When is a Distributed Energy Resource Management System Necessary?
The Department of Energy’s (DOE) Grid Modernization Initiative was launched to transform a 20th Century grid model of largely centralized generation and independently controlled loads to one of a seamlessly integrated grid with both centralized and distributed generation, as well as participatory, coordinated loads. This transformation is in part driven by a growing number of Distributed Energy Resources (DERs) connecting to the distribution infrastructure on the utility side of the meter (Front-of-the-Meter or FTM) and/or on the customer side of the meter (Behind-the-Meter-or BTM).
Thus, it is easy to conclude that the proliferation of DERs is a sustainable trend. As DERs continue to roll out in your service territories, the question becomes not if a Distributed Energy Resource Management System (DERMS) is necessary, but when.
A DERMS is a distribution grid software platform and related communication technology that is meant to monitor (in near real time), control, forecast, schedule, and optimize DERs along with controllable loads. As an industry, we foresee that high levels of DER penetration on grids that were originally built for one-way power flow and utility-provided Volt-Amperes Reactive (VAR) control will create challenges related to DER, which will affect both flows and voltages. A DERMS provides advanced observability, command and control, and harmonization of DERs while considering and/or resolving grid conditions.
So, when is a DERMS needed? A single or few instances of small-capacity DER in your service territory may not require a DERMS solution. However, grid complexity increases as the number of DERs rise, which in turn increases the likelihood that a way to manage and optimize them will be needed.
There are a variety of solar energy use cases including FTM utility-scale solar photovoltaic (PV) systems arrays for passive power output and consumption, BTM end-consumer rooftop deployments, and community solar, to name just a few. When it comes to solar PV arrays, size and location use cases matter.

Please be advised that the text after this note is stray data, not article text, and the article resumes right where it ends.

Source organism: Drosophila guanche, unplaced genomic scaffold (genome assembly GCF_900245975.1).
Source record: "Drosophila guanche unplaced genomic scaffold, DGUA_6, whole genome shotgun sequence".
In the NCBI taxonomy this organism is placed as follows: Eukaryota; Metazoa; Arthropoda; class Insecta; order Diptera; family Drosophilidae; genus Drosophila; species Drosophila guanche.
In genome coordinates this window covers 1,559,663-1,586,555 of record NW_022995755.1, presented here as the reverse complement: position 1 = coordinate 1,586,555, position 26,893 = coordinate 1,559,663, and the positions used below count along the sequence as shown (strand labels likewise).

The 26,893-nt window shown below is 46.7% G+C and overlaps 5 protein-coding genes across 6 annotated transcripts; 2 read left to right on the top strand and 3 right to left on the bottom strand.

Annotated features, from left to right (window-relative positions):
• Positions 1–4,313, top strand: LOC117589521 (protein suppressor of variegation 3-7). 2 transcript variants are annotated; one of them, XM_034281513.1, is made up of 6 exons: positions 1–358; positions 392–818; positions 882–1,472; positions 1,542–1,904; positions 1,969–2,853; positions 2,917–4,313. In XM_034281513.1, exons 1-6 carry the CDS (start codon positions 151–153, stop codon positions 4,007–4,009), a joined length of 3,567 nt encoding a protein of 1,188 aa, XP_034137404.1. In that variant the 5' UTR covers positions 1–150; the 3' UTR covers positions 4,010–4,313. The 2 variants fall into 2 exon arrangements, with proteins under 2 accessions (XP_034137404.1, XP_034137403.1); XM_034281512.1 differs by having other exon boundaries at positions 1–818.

Generally speaking, FTM, passive solar PV arrays of just a few MW that have a direct connection to a substation do not drive much need for a DERMS. In this basic use case, aside from observability, a DERMS could be used to connect the PV output data to a utility back office and integrate the output with scheduling tools.
For utility scale FTM solar PV arrays that are located along the feeder, their location alone will very likely be a driver for a DERMS, due to impacts on feeder voltages and VARs. FTM solar PV arrays equipped with smart inverters can be used to support not only active, but also reactive power. Smart inverters can also be used to produce reactive power, even when the sun is not shining. Furthermore, a DERMS can help manage and mitigate reverse flow impacts.
Small or moderate deployments of end-consumer-based BTM solar energy, such as residential rooftop deployments, where the location of the solar PV system is literally “behind the meter” on the owner’s property, may be manageable for a utility without special tools. However, with moderate to higher penetrations of DERs the benefits of a DERMS increases.
Community solar is a trending use case. It provides an option for end-consumers to bypass BTM solar for a portion of a coordinated, utility-managed FTM PV solar array. A DERMS can be used to provide observability, capture and monitor the output, and apportion the related value to each customer, based on the utility program and/or in conjunction with a wholesale market program to capture and apportion the value of the energy/capacity of the solar generation in the market.
There are many types of DERs other than solar energy, e.g., EV charging stations, microgrids, energy storage, gas microturbines, wind, and traditional standby diesel generators. The value proposition for a DERMS increases as the number, variety, and use cases for DERs exacerbates over time, each having unique, small-scale power plant generation capabilities that impact the grid, both locally and system-wide. Solar and storage is a common pairing where a DERMS can be used to intelligently charge and discharge the storage facilities in concert with the variable solar generation units and the utility business objectives.
The management of distribution grids with increasingly higher levels of distributed energy resources is one of the central issues confronting distribution utilities. Energy industry experts, like OATI, can help utilities review their DER use cases and provide a roadmap to help determine when and how a DERMS adds value to grid operations, including the abilities to: provide situational awareness, account for and mitigate the impact of DER on grid reliability, and capture the economic values of DER that can encompass wholesale market opportunities.
About the Author:
Linda Stevens is Sr. Director of Sales for OATI’s Grid Modernization Solutions. She holds a Bachelor’s Degree in Organizational Management and Leadership from Concordia University in St. Paul, MN. Ms. Stevens has dedicated her career to the energy industry. She began in an Investor Owned Utility where she learned firsthand about utility operations. This experience transitioned to an energy industry software and technology sales career path. Through a network of direct OATI sales executives, key technology alliances, and an industry leading distribution channel, she drives the strategic sales initiatives for OATI’s grid modernization (or Smart Grid) portfolio, with an emphasis on solutions for cooperatives and municipals.